This would encourage good practice and help promote the professional advisers. It would also discourage bad practices from firms giving ”information only”. How many of these so called information only sales result in implied advice? How many of those clients feel they have been advised in some way?

    Information only = lack or fear of taking responsibility for the implied advice being given.

    What is the point of CeMAP otherwise?

  • Stuart Duncan 25th February 2011 at 12:09 pm

    the FOS is now bogged down with lump sum PPI claims.

    The AMI is championing the cause of consumer protection in what is supposed to be a regulated industry.

    The FSA have failed to impose even the scant protections offered in non-advised sales and allowed them to become execution-only no matter how vulnerable the potential borrower.

    There are fine lines between buyer beware, informed choice, execution-only and simply being duped by sales staff.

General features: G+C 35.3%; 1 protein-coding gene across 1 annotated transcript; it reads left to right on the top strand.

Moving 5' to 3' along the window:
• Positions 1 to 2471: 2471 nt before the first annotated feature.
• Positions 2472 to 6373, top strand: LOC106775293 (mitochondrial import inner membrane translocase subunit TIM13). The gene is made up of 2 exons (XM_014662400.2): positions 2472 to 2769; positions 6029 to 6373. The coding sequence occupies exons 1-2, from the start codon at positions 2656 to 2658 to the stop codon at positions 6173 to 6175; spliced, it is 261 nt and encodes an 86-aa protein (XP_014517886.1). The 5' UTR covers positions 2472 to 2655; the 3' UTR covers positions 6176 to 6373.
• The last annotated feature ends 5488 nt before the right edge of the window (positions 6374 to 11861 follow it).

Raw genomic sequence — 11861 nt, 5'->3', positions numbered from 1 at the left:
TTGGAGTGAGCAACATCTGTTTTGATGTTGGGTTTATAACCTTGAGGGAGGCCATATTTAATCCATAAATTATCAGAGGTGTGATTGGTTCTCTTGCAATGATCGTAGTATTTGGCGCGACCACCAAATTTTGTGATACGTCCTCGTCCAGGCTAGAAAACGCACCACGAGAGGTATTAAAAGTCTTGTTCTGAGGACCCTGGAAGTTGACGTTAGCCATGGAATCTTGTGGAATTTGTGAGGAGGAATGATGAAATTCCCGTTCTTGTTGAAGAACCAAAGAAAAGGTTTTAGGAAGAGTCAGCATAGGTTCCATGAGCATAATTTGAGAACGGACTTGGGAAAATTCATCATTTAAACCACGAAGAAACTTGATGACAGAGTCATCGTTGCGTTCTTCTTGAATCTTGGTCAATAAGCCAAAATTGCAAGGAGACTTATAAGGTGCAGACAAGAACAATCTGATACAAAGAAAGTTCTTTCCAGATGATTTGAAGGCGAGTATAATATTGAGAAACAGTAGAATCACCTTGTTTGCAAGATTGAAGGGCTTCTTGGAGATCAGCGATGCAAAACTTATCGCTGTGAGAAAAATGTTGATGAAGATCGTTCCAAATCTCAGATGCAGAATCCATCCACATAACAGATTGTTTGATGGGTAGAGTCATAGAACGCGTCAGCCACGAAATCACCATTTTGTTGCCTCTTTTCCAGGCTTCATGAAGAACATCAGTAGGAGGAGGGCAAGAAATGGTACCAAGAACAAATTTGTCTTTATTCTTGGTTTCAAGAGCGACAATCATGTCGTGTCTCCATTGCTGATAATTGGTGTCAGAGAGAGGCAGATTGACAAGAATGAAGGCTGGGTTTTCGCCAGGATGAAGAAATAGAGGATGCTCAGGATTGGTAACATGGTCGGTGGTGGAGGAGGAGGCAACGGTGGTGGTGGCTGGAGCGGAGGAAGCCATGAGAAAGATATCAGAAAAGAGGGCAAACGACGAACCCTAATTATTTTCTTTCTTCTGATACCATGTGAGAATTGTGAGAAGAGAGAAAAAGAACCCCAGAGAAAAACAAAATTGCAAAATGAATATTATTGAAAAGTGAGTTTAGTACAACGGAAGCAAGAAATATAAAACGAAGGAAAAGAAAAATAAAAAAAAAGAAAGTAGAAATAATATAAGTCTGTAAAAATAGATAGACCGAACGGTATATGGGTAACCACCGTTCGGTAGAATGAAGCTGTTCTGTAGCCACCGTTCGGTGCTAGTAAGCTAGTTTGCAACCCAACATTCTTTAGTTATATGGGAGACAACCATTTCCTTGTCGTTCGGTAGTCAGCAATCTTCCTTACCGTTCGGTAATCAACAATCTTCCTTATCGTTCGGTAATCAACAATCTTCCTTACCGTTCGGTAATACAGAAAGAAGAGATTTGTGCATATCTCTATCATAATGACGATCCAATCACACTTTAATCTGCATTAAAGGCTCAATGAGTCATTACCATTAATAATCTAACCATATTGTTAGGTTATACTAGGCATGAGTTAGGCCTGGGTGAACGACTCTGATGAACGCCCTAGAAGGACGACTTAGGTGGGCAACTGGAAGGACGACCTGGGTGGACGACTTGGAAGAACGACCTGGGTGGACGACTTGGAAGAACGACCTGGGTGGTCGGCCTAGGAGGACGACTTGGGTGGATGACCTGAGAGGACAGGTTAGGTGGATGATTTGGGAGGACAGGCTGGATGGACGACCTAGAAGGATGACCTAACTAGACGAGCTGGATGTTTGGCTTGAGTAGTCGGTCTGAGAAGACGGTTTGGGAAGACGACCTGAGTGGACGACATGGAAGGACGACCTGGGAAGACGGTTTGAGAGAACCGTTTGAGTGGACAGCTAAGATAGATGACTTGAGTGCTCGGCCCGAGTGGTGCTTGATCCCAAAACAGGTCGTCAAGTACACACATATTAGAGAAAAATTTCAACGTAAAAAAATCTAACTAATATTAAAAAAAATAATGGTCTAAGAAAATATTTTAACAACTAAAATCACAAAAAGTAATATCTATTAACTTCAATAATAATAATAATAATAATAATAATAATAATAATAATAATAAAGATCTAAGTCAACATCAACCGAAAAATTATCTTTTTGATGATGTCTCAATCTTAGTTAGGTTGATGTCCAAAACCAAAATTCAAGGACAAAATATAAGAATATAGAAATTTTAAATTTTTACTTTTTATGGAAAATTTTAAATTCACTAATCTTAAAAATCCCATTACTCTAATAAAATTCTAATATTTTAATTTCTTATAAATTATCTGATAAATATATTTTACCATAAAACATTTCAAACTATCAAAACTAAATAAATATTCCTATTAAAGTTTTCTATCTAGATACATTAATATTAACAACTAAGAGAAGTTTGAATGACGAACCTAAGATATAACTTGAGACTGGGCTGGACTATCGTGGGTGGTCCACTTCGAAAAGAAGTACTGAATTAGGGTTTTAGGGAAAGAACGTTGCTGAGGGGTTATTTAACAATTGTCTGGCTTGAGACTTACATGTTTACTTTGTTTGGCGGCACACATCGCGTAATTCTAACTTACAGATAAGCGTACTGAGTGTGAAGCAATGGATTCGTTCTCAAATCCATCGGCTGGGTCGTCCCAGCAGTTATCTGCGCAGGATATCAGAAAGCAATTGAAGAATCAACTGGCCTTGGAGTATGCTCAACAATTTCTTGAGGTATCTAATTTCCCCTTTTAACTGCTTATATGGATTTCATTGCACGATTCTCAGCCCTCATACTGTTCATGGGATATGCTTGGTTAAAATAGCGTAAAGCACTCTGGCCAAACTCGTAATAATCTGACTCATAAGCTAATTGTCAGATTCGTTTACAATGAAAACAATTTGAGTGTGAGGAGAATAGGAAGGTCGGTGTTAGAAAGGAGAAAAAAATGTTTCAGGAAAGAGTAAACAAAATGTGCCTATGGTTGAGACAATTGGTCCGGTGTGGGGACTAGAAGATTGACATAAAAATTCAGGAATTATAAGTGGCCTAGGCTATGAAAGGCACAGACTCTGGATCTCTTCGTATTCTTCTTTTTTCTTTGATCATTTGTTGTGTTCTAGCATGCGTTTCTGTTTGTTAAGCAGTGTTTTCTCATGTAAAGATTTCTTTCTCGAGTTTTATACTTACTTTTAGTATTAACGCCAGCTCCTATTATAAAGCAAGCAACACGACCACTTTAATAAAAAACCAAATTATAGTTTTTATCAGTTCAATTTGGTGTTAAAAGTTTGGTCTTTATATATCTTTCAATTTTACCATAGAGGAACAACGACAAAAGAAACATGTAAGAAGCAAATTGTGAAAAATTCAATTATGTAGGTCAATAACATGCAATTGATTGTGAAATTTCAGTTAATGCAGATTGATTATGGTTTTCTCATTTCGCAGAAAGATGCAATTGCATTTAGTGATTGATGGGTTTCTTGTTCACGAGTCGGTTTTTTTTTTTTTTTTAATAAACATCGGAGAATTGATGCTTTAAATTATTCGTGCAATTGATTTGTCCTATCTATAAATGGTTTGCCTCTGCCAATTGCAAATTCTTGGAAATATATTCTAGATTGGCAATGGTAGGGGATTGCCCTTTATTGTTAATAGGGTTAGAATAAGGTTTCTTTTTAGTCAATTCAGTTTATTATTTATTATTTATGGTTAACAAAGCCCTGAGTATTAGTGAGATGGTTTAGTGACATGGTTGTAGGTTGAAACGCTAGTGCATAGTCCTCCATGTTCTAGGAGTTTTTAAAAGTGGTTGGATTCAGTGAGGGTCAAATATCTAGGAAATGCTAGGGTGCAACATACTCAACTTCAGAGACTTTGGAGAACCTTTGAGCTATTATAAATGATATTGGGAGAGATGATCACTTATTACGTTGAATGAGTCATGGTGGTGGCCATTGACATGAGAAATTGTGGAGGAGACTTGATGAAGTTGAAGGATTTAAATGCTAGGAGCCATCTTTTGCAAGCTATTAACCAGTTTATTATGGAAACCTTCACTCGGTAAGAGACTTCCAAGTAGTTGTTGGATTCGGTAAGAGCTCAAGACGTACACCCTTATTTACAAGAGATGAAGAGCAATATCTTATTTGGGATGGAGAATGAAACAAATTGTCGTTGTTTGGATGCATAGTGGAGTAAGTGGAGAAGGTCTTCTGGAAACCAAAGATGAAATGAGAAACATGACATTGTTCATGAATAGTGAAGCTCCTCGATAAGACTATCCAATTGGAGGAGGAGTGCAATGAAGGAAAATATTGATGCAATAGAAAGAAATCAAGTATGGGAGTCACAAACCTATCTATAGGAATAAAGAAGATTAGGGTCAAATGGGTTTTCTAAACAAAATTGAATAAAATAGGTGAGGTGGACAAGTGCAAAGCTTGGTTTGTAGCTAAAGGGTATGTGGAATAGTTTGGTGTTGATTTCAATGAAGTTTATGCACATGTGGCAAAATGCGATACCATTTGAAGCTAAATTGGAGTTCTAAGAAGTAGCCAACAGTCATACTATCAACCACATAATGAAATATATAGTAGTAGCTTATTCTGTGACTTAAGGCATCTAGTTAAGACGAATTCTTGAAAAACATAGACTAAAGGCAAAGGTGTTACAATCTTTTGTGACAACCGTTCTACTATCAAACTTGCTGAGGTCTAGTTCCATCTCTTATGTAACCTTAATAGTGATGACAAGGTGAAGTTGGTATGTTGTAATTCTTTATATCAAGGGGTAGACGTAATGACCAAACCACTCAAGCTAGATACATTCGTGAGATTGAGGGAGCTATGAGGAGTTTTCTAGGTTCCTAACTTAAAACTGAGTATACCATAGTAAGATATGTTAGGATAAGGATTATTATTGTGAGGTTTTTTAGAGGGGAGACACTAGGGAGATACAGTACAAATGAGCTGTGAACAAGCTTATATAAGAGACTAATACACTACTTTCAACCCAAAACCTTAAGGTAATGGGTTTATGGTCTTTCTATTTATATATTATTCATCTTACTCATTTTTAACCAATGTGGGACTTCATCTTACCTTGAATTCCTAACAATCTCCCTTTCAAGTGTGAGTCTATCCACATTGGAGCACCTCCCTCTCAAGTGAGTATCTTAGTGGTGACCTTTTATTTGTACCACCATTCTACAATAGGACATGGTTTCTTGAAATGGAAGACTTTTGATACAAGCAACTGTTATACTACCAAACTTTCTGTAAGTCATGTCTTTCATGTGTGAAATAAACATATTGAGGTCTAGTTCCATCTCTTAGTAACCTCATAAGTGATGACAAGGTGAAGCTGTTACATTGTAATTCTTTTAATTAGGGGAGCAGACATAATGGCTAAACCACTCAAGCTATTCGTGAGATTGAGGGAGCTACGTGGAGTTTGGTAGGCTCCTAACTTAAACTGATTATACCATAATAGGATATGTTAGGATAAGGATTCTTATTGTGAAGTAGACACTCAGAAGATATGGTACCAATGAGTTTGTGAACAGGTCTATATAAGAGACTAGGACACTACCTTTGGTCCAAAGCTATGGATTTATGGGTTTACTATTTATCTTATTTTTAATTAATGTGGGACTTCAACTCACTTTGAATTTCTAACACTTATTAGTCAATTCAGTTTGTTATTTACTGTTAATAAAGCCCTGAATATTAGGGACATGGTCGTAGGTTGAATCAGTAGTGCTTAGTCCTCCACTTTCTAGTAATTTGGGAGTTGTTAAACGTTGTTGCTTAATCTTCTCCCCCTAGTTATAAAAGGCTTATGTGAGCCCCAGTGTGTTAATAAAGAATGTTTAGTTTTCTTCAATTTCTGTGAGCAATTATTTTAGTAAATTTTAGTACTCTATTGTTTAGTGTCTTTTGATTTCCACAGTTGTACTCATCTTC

A properly-regulated industry would protect all parties and the current non-advised chaos is against the interests of all except pile em high and sell em cheap brigade.

  • Neil Bellamy 25th February 2011 at 11:38 am

    Well why not make it independent whole of market advice as the compulsory requirement for all mortgage applicants – even seasoned home movers need advice, as they quite often only understand what they want to hear! This means obtaining best value mortgages with features that match the needs of the consumer, and will support smaller lenders, and new lenders alike creating a competitive dynamic market place.
    The big banks would like to be like the big supermarkets, with direct sales only with no advice, using their size to squeeze competition out = poor poor outcome for consumers.
    Why would even the most educated, and wise consumers not wish to take independent advice? Thank goodness the AMI is at last promoting what is good TCF for consumers – you may say they have a self interest which they obviously do. Who represents the CML – oh the big banks!

  • Maurice Edgington 25th February 2011 at 11:37 am